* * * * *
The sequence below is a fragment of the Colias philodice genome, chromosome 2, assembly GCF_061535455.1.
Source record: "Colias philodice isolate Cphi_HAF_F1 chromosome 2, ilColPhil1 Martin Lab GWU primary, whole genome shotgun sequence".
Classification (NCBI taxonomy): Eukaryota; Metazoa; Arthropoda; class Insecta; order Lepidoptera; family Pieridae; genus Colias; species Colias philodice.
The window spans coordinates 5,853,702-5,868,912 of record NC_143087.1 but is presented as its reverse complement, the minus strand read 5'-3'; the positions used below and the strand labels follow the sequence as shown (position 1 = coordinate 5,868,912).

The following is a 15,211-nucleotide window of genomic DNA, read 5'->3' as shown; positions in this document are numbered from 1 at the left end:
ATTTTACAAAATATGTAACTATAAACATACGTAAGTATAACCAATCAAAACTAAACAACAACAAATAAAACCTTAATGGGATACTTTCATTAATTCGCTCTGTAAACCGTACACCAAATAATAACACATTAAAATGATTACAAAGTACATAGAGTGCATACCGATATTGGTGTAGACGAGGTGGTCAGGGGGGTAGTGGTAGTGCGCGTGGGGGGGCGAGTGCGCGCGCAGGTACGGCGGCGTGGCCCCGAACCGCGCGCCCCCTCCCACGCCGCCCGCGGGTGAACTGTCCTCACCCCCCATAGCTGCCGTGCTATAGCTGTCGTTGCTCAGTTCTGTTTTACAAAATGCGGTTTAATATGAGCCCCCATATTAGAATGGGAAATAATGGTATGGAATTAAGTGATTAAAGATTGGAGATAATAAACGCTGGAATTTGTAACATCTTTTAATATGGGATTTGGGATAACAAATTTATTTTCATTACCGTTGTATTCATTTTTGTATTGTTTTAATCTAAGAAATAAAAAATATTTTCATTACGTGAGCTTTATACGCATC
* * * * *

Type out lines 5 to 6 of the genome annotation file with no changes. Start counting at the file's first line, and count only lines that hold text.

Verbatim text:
The following is a 15,211-nucleotide window of genomic DNA, read 5'->3' as shown; positions in this document are numbered from 1 at the left end:
ATTTTACAAAATATGTAACTATAAACATACGTAAGTATAACCAATCAAAACTAAACAACAACAAATAAAACCTTAATGGGATACTTTCATTAATTCGCTCTGTAAACCGTACACCAAATAATAACACATTAAAATGATTACAAAGTACATAGAGTGCATACCGATATTGGTGTAGACGAGGTGGTCAGGGGGGTAGTGGTAGTGCGCGTGGGGGGGCGAGTGCGCGCGCAGGTACGGCGGCGTGGCCCCGAACCGCGCGCCCCCTCCCACGCCGCCCGCGGGTGAACTGTCCTCACCCCCCATAGCTGCCGTGCTATAGCTGTCGTTGCTCAGTTCTGTTTTACAAAATGCGGTTTAATATGAGCCCCCATATTAGAATGGGAAATAATGGTATGGAATTAAGTGATTAAAGATTGGAGATAATAAACGCTGGAATTTGTAACATCTTTTAATATGGGATTTGGGATAACAAATTTATTTTCATTACCGTTGTATTCATTTTTGTATTGTTTTAATCTAAGAAATAAAAAATATTTTCATTACGTGAGCTTTATACGCATC